It's possible that "Hatonn" was meant to be the name of the Voice in the 1977 signal intrusion.

Green's weird diatribes were collected in a series of large-format books called the Phoenix Journals, which originally bore dark green covers. These bizarre (and sometimes hilarious) privately-printed volumes received widespread distribution throughout southern California. For a while, the damned things were everywhere, even in major bookstores -- and yet, despite their former ubiquity, original editions of the Journals are now quite rare. Many of the Hatonn books reprinted conspiracy material available elsewhere on the American fringe, although the rampant plagiarism never resulted in a court case.

(As you may have guessed, those puzzling books prompted my own interest in the Ashtar meme.)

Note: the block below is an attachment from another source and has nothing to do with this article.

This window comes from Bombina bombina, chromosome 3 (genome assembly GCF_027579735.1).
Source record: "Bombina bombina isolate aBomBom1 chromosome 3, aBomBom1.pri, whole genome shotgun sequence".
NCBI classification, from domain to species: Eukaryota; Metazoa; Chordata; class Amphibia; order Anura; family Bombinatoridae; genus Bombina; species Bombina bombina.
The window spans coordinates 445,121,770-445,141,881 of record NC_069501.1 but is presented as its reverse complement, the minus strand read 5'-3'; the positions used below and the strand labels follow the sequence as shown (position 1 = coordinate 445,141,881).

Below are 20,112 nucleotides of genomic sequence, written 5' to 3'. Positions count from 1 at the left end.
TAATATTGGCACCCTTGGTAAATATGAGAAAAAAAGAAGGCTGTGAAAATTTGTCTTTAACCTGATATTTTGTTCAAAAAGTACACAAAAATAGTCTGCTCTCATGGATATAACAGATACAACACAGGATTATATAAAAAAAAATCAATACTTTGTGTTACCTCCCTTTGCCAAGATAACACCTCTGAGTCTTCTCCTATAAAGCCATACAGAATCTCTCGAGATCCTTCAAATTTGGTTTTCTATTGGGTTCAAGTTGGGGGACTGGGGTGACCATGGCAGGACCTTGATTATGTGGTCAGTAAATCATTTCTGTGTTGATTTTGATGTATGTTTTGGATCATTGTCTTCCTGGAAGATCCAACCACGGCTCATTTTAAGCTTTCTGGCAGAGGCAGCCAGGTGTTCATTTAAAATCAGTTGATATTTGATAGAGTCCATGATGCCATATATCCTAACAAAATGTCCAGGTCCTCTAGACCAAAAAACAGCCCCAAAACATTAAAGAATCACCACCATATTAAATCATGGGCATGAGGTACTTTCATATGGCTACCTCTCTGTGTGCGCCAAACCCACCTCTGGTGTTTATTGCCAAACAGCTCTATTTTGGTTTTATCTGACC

I never understood where Green got the money for his operation.

And I cannot understand how Ashtar acolytes in the UK managed to pull off the 1977 signal hack -- completely undetected by authorities.

In fact, I've seen no articles indicating that the British government spent much time looking for the perpetrators. Hijacking a major television signal must have required expensive equipment, not to mention the technical skill involved. Why wasn't GCHQ all over this?

If any of my readers can come up with explanation for this mystery, I am all attention.

Added note: Some hours after I finished writing the above, I discovered that an online magazine called The Kernel had covered the same territory in a story published in 2013. The story includes more technical details about how the hack may have been done. Check it out.
Comments:
Joseph, I have no explanation for annything concerning the mystery hacking, but can specullate that it was simply an elaborate practical joke. And, although this is off-topic, I found The Phoenix Journals easy to find through AddALL, a very useful site for locating any used book.

http://used.addall.com/

Jerome
 
In the 1980s, one such group made its home near Tehachapi, California.


My tin foil hat is getting weak but cia.

Thanks for the info